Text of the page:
With only days remaining before a key vote in Maryland’s House of Delegates, intense lobbying efforts are underway on all sides of a plan by Gov. Martin O’Malley to build one of the nation’s first offshore wind farms – even as a powerful state senator raised the possibility this week of delaying action in his chamber until next year.
Arm in arm with O’Malley (D), environmentalists held their second rally of the week in the state capital Wednesday, seeking to demonstrate broad public support for a plan they stressed will create jobs, reduce pollution and potentially revolutionize the nation’s energy industry.
Meanwhile, inside the State House, lobbyists for energy companies, offshore wind developers and even companies connected to the U.S. Navy made rounds to key lawmakers to stress concerns in hopes of delaying or shrinking the scope of the governor’s proposal.
Members of the House subcommittee that regulates utilities, who are expected to cast a crucial first vote on the plan, said the cost to consumers and businesses of subsidizing offshore wind is shaping up to be the deciding factor in whether legislation moves forward.
“I want to know what the cost is, that would be a start,” said Del. Brian K. McHale (D-Baltimore), the subcommittee chairman. “The problem is, we really don’t know.”
In a nod to such concerns, O’Malley announced an amendment to the legislation Wednesday that he said would safeguard against an increase of more than $2 per month on residential electricity bills.
O’Malley’s administration estimates that his offshore wind proposal – a complex plan in which public utilities are required to purchase wind energy at a higher rate to ensure that developers can secure financing and turn a profit on the estimated $1.5 billion development – will result in a fee of about $1.44 a month on residential electricity bills beginning in 2016.
But a flurry of conflicting government studies has left lawmakers concerned that the price to consumers could turn out to be much higher. The state’s nonpartisan legislative analysts’ office pegged the monthly cost at $3.61 for residents. And the independent Public Service Commission initially suggested that the cost could approach $9 a month, before dialing that prediction back to near $3.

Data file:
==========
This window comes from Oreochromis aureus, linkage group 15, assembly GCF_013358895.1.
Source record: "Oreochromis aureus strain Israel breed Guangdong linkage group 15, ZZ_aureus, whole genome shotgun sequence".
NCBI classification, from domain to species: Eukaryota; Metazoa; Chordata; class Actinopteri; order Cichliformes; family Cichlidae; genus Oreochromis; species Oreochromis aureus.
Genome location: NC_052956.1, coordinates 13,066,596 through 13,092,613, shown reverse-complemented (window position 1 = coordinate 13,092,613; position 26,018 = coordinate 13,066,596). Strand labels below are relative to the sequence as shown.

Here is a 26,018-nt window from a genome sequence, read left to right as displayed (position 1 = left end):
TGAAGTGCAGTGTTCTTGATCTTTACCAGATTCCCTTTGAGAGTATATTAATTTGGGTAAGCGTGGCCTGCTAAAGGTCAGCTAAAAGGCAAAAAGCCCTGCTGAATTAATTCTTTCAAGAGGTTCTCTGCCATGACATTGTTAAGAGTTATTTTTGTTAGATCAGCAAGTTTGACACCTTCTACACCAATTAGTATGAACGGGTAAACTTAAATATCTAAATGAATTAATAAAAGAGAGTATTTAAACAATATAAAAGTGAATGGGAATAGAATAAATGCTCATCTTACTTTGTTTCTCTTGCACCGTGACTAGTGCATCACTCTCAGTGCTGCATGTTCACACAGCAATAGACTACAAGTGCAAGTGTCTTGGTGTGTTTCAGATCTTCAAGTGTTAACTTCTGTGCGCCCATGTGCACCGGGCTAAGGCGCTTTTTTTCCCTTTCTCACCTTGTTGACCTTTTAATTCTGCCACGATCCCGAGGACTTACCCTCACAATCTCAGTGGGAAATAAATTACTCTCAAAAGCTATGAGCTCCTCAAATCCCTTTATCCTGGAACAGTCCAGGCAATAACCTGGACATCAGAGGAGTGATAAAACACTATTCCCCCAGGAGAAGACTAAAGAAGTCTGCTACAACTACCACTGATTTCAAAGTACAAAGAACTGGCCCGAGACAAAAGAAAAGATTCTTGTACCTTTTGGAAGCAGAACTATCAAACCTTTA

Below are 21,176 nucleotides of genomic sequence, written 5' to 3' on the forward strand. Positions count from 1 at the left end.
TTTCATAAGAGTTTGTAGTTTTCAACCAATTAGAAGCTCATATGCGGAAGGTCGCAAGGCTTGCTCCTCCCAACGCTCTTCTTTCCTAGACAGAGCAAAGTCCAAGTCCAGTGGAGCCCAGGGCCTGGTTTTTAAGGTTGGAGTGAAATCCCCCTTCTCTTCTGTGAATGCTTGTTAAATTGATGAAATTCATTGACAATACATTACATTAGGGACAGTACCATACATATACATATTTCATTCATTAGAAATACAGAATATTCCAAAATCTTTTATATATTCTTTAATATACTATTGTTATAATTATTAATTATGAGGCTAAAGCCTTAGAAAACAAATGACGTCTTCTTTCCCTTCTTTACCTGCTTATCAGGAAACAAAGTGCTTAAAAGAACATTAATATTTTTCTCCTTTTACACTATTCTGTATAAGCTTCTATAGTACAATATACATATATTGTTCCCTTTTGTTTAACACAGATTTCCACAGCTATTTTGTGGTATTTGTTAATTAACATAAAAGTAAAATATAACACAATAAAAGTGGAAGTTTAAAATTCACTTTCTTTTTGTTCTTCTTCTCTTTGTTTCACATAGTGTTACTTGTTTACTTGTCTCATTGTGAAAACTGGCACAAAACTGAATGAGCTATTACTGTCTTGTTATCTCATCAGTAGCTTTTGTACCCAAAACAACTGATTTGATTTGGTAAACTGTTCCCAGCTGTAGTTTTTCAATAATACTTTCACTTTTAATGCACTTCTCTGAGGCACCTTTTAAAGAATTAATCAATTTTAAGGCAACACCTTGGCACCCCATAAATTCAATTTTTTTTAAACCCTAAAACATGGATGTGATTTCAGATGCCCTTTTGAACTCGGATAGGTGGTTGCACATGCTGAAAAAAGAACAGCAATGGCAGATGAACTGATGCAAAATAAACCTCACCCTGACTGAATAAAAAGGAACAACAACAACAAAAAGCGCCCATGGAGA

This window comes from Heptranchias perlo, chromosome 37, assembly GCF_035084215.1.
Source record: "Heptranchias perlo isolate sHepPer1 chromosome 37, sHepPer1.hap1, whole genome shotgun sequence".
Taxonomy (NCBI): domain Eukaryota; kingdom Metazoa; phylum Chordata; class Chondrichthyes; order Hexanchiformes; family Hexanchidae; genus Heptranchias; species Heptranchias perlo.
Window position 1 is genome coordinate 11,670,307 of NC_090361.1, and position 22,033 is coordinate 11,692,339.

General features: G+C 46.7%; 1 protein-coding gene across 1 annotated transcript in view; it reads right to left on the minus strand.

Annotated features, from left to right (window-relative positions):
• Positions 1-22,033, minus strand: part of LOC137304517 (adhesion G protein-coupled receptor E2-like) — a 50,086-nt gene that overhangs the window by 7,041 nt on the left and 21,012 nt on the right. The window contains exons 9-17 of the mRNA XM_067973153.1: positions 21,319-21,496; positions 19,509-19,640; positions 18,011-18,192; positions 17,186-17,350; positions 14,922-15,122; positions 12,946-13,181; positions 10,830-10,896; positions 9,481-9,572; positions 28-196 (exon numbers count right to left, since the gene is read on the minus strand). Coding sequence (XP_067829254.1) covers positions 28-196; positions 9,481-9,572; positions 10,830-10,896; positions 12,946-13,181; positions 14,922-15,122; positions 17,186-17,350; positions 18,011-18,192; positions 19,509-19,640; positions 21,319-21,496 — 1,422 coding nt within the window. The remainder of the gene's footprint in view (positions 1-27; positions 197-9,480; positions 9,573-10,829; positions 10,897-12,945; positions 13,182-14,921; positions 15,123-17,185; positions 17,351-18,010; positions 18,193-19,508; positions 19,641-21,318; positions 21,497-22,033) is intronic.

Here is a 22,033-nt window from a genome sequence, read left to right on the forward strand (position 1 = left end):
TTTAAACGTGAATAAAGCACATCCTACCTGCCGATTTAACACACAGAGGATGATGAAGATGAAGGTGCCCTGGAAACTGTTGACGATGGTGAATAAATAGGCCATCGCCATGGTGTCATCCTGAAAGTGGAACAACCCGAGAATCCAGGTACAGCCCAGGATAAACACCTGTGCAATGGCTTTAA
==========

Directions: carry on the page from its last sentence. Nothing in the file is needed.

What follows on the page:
Sensing lawmakers’ hesitance to be viewed as raising electric rates while families are struggling to make ends meet, proponents of the governor’s bill have shifted tactics, distributing graphics and charts that show how volatile energy prices have been in the state over the past decade.
They have also seized on the unrest in Libya and elsewhere across the Mideast, casting wind’s stable, long-term expenditures as prudent, even if it will initially cost much more than energy from coal, natural gas and other traditional sources.
The environmentalists’ pitch doesn’t end there.
“The thing that I think is missing is a discussion about the long-term price: Is it worth it to protect the environment to require everybody to pay a small amount more in the short term?” said Environment Maryland Director Brad Heavner.
Trade unions, including steelworkers, have also mobilized to support the legislation, stressing federal assumptions that a development that size would produce 2,000 jobs for about five years while the wind farm is being built.
Environmentalists and trade unions rallied separately Monday, but O’Malley brought them together Wednesday.
In a late-hour public push for the legislation, O’Malley gathered with steelworkers and environmentalists – what he called the “blue and green coalition” behind the bill – on the Annapolis harbor dock.
“Pass the bill – sing it with me, people,” O’Malley said to the assembled supporters, who stood alongside wooden windmills used as props.
“If the other states make the choices in advance of ours, that’s where the jobs will go,” O’Malley said.
He drew attention to amendments his administration has proposed to require the costs to be in line with those seen in Massachusetts and Delaware, which have approved similar plans but have yet to begin construction. O’Malley said the new amendments would hopefully make “skittish” lawmakers more comfortable.
But Sen. Thomas M. Middleton (D-Charles), chairman of the chamber’s Finance Committee, warned this week that several members of his panel think the bill should be studied – a common purgatory of a year or more in Annapolis.
“I think the bill has a lot of merit, but it’s getting late, and there are a lot of unanswered questions. At a minimum, it should get a study,” Middleton said.
Asked about Middleton’s talk of a study, O’Malley said he wants the bill passed this session.
“I’m hoping Senator Middleton will keep an open mind,” the governor said.
Del. Dereck E. Davis (D-Prince George’s), chairman of the House Economic Matters Committee, said “it’s too early to tell” whether the votes will be there when his panel takes up the bill.
Davis said he has told the governor that he will “do what I can,” but also made it clear that he needs the administration’s help “answering questions in terms of cost and to reassure colleagues that this is proper public policy.”
|Wind Watch relies entirely
on User Funding